In the transplant, we will contribute a minimum of 8-10 kg of organic matter in the planting hole, well mixed with the soil. Along with this contribution, you can also add a little iron chelate . Every year or every two years, we can contribute between 3 and 5 kg per tree, around the trunk.

CHESTNUT MULTIPLICATION

The multiplication by means of seeds has a good response since the germination power is quite high . We select the chestnuts that are in the best condition and we plant them either in autumn or in spring in good humidity and temperature conditions. If all goes well, they will take around 1 month to germinate.

If you don’t have seeds, you can also get new plants from vegetative methods such as  elbowing. That is, a stem that has not yet separated from the mother is induced to produce roots, at which point it can be separated and transplanted.

CHESTNUT PRUNING

Pruning is an important action in production chestnut trees, but one that we can easily extrapolate to ornamental chestnut trees grown in the garden. With this we improve aeration and reduce the proliferation of pests and diseases.

With this, we work under the following dynamics:

  • Vigorous branches are kept long to stimulate the production of flower and fruit buds.
  • Low vigorous branches are pruned short to increase vigor.

The chestnut season can be done at any time of the year , although it is recommended to do it before or after the vegetative rest. With this we favor that all the wounds caused in the cuts heal well. The usual time is usually in autumn , after the harvesting of the fruits and before the leaves fall, with heavy pruning, and in spring , before sprouting.

PLAGUES AND DISEASES

The chestnut tree suffers from an important range of pests and diseases that must be identified and controlled every year. We emphasize the importance of having a deep soil with good drainage, since it is the critical factor to avoid the premature death of chestnut trees in conditions of root asphyxia.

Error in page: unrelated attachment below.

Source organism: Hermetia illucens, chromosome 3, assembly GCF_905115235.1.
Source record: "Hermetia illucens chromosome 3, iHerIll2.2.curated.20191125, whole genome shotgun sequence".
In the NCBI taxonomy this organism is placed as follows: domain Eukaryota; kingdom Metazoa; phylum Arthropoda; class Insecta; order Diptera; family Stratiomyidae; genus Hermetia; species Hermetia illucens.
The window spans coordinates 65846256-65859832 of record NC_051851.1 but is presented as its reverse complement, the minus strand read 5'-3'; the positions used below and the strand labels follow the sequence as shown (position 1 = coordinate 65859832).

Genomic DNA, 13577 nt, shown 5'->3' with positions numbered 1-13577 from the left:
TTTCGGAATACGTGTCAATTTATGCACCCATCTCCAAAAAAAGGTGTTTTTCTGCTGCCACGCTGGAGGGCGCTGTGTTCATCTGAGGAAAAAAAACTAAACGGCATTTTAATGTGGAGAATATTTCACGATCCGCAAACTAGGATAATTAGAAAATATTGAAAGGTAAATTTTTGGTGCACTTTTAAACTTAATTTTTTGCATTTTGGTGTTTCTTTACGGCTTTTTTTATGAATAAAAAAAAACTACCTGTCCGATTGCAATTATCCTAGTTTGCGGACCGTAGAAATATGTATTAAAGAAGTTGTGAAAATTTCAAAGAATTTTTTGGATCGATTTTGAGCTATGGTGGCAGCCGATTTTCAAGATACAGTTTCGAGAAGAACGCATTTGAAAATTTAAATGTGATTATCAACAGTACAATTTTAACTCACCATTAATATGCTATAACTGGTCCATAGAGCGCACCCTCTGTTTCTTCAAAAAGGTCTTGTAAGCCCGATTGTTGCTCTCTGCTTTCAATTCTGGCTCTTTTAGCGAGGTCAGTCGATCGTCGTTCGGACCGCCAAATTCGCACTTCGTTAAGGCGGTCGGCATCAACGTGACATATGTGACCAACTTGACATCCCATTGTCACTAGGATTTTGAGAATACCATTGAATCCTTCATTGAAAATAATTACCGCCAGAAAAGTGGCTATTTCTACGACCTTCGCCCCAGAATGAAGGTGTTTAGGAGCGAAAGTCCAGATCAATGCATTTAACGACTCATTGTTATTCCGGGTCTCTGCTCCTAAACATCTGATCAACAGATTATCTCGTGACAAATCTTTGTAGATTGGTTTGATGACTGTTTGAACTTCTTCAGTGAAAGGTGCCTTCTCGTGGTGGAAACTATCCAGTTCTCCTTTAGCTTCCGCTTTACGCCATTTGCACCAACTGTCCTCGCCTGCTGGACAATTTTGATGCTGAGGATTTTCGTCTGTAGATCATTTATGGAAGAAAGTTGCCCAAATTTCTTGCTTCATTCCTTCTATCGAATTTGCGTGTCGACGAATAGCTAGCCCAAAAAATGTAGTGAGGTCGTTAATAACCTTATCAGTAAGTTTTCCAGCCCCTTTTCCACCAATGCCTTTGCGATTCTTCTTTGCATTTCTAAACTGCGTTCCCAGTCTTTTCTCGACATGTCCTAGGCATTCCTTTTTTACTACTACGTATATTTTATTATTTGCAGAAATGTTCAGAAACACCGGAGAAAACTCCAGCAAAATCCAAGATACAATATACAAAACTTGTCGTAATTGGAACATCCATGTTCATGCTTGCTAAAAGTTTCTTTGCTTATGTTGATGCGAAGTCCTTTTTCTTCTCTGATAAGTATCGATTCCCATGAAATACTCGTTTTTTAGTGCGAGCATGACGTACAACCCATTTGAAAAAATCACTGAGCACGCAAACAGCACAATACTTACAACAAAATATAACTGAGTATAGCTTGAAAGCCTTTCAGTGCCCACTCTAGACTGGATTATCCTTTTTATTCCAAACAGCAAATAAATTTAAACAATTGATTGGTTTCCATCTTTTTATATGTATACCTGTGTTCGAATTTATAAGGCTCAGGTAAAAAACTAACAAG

Pests

Several groups of insects and mites are known to affect chestnut trees after their budding.

  • Chestnut wasp ( Dryocosmus kuriphilus )
  • Precocious chestnut tortrix ( Pammene fasciana )
  • Chestnut intermediate and late tortrichid ( Cydia fagiglandana and Cydia splendana )
  • Yellow drill ( Curculio elephas )

Diseases

  • Armillaria mellea
  • Phytophthora cinnamomi
  • ryphonectria parasitica
  • Mycosphaerella maculiformis

The main disease caused by a fungus that affects European chestnut trees is the ink , caused by Phytophthora cinnamomi or  Phytophthora cambivora . It appears in conditions of heavy and flooded soils, especially after several days of high rainfall.

There are various active substances for its control, although it is a complicated disease to eliminate. In organic, it is common to use coppers both in application via irrigation and foliar, directed to the trunk.

Another common disease is chestnut canker ( ryphonectria parasitica ), which causes damage to the aerial part of the tree. It is identified by dark spots inside the bark and drying entire branches.

USE OF ITS FRUITS, CHESTNUTS

Although its seeds are well known and valued in many parts of the world (the Romans loved them) the main use of chestnut cultivation is not for its seeds but for its wood, highly valued for making furniture, platforms and musical instruments. .

Nowadays there has also been an attempt to take advantage of the chestnut in more fields, and you will surely be familiar with chestnut liqueur , or chestnut bread, chestnut cream, etc. However, it is still considered as a by-product whose consumption trend decreases over the years.

Welcome to The GardenPure! My name is Ryan Heagle, and I’m the founder of The GardenPure, I spent the first part of my adult life teaching and then living in Australia in various business ventures, the first of which was a business devoted to the sale of house plants.  I am now a full time blogger. I am a self taught gardener.

Ryan Heagle

Welcome to The GardenPure! My name is Ryan Heagle, and I’m the founder of The GardenPure, I spent the first part of my adult life teaching and then living in Australia in various business ventures, the first of which was a business devoted to the sale of house plants.  I am now a full time blogger. I am a self taught gardener.